The official description, eligibility, criteria, and history of the Polar Medal.
This honour is administered by the Chancellery of Honours at Rideau Hall.
Eligibility and criteria
The Polar Medal is awarded to persons who render extraordinary services in the polar regions and Canada’s North, who have contributed to or endeavoured to promote a greater understanding of Canada’s Northern Communities and its people, and who make significant contributions to polar exploration, knowledge, scientific research, and the securement of Canada’s Northern Sovereignty.
Service that is recognized by other honours cannot be taken into account for the Polar Medal. This means the eligibility of CAF members for the Special Service Medal with ALERT bar and the Special Service Medal with RANGER bar remain unaffected by the new medal.
The use of a post-nominal is not authorized for this medal.
On 23 June 2015, His Excellency the Right Honourable David Johnston, CC, CMM, COM, CD, Governor General and Commander-in-Chief of Canada, announced the creation of the Polar Medal by Her Majesty Queen Elizabeth II. On 8 July 2015, His Excellency presided over the inaugural presentation ceremony of the medal at the MacBride Museum of Yukon History in Whitehorse, Yukon. During the ceremony, the Governor General presented 10 medals, including one to a CAF member: Second Lieutenant Dorothy Tootoo.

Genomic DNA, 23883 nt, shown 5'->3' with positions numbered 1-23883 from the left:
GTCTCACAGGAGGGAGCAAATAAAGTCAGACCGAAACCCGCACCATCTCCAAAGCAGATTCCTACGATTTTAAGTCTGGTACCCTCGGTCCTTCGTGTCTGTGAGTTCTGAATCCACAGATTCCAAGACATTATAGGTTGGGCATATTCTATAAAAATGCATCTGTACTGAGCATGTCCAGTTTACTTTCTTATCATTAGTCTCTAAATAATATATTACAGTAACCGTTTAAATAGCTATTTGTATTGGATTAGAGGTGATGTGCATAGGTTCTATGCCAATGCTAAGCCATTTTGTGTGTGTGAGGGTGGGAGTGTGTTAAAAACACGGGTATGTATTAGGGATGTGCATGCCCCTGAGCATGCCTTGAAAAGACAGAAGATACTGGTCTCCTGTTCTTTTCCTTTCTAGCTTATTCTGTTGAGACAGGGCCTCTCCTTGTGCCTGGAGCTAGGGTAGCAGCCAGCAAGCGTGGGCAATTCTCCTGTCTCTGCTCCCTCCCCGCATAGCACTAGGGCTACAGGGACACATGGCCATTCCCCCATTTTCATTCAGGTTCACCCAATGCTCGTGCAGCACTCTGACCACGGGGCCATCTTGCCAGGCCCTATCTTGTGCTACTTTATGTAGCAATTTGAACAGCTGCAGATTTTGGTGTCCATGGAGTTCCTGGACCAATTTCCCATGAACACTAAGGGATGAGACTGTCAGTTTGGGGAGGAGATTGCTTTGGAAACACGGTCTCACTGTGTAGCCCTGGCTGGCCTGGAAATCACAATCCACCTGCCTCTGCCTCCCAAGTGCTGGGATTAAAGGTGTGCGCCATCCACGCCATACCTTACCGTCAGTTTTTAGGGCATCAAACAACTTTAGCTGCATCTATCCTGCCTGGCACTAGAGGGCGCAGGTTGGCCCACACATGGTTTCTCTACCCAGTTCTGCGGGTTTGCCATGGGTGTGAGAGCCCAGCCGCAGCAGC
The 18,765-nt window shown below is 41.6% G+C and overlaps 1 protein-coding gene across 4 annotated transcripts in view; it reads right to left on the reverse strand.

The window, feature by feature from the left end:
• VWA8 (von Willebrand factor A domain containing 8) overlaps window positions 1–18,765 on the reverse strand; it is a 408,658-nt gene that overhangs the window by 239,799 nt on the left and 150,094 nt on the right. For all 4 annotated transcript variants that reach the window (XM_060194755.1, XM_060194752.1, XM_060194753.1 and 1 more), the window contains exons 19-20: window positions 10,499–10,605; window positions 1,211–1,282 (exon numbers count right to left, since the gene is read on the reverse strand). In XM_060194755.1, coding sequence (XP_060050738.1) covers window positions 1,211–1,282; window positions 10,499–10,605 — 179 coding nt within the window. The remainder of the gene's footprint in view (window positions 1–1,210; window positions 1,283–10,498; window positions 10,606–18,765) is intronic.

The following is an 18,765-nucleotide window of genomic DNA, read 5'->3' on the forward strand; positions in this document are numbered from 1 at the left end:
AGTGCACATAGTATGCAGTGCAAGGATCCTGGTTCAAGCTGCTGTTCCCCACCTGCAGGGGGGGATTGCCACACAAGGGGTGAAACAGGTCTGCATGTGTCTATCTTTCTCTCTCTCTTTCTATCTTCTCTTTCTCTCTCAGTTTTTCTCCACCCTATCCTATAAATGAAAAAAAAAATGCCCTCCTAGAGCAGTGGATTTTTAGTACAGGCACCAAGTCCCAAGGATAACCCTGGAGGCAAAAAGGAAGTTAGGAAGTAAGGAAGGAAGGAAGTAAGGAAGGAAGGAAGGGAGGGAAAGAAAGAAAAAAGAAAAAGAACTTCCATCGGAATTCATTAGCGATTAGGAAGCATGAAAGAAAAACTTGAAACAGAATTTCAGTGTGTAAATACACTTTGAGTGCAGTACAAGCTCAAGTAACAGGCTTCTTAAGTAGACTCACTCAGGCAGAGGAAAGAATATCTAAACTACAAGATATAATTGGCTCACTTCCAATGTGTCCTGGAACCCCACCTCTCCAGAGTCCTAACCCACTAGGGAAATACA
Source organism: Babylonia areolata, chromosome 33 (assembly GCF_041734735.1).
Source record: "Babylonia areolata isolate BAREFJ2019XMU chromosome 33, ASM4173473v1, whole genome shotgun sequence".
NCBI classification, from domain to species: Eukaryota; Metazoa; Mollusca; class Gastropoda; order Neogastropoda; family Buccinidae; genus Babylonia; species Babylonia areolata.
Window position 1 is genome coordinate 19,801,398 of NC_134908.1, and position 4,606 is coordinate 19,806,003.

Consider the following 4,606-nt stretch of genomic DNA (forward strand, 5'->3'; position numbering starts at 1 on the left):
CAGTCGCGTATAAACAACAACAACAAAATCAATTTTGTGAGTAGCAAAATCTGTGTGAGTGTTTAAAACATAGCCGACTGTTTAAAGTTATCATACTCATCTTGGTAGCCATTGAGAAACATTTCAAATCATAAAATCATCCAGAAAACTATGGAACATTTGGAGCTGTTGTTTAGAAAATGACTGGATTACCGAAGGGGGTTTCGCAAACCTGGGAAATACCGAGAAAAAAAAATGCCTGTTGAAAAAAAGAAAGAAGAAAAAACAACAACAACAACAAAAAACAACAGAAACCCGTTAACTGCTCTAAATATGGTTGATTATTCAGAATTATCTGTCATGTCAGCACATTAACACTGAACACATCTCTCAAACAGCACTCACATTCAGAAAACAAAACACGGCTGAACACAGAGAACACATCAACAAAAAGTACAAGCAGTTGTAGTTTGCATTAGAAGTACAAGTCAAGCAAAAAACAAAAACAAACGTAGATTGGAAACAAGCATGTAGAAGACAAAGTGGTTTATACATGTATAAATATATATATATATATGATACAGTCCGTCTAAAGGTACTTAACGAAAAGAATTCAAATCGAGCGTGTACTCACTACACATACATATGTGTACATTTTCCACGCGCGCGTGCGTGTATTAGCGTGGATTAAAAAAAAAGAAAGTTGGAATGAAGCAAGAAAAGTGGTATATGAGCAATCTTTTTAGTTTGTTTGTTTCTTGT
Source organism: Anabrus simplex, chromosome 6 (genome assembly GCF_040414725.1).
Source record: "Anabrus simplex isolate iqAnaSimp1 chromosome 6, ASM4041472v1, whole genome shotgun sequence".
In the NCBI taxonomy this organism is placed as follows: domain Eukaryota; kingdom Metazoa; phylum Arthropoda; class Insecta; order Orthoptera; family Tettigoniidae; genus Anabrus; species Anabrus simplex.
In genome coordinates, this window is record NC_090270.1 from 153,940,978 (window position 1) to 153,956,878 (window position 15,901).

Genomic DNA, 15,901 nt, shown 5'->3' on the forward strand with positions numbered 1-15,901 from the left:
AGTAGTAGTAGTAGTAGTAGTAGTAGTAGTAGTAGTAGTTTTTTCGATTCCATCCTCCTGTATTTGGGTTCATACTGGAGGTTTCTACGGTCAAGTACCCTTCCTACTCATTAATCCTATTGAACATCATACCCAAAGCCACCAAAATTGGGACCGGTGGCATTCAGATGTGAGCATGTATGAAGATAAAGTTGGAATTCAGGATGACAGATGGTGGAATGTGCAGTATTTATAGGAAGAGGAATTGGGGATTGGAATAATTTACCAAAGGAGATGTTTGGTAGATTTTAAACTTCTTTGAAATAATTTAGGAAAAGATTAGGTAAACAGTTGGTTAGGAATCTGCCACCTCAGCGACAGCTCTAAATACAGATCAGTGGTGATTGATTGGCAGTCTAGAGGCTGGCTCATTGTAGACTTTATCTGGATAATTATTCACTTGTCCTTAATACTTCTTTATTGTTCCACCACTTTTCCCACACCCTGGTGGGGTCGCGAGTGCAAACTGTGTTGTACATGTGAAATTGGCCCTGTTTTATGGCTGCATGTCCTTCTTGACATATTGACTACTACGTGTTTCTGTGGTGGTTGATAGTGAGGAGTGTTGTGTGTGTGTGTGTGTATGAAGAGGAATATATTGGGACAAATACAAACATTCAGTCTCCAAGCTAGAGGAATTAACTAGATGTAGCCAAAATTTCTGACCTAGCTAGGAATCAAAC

The Polar Medal replaces the Governor General’s Northern Medal.
Major Carl Gauthier of the Directorate of Honours and Recognition designed the medal and the Canadian Heraldic Authority completed the final artwork. The medal is manufactured by the Royal Canadian Mint.
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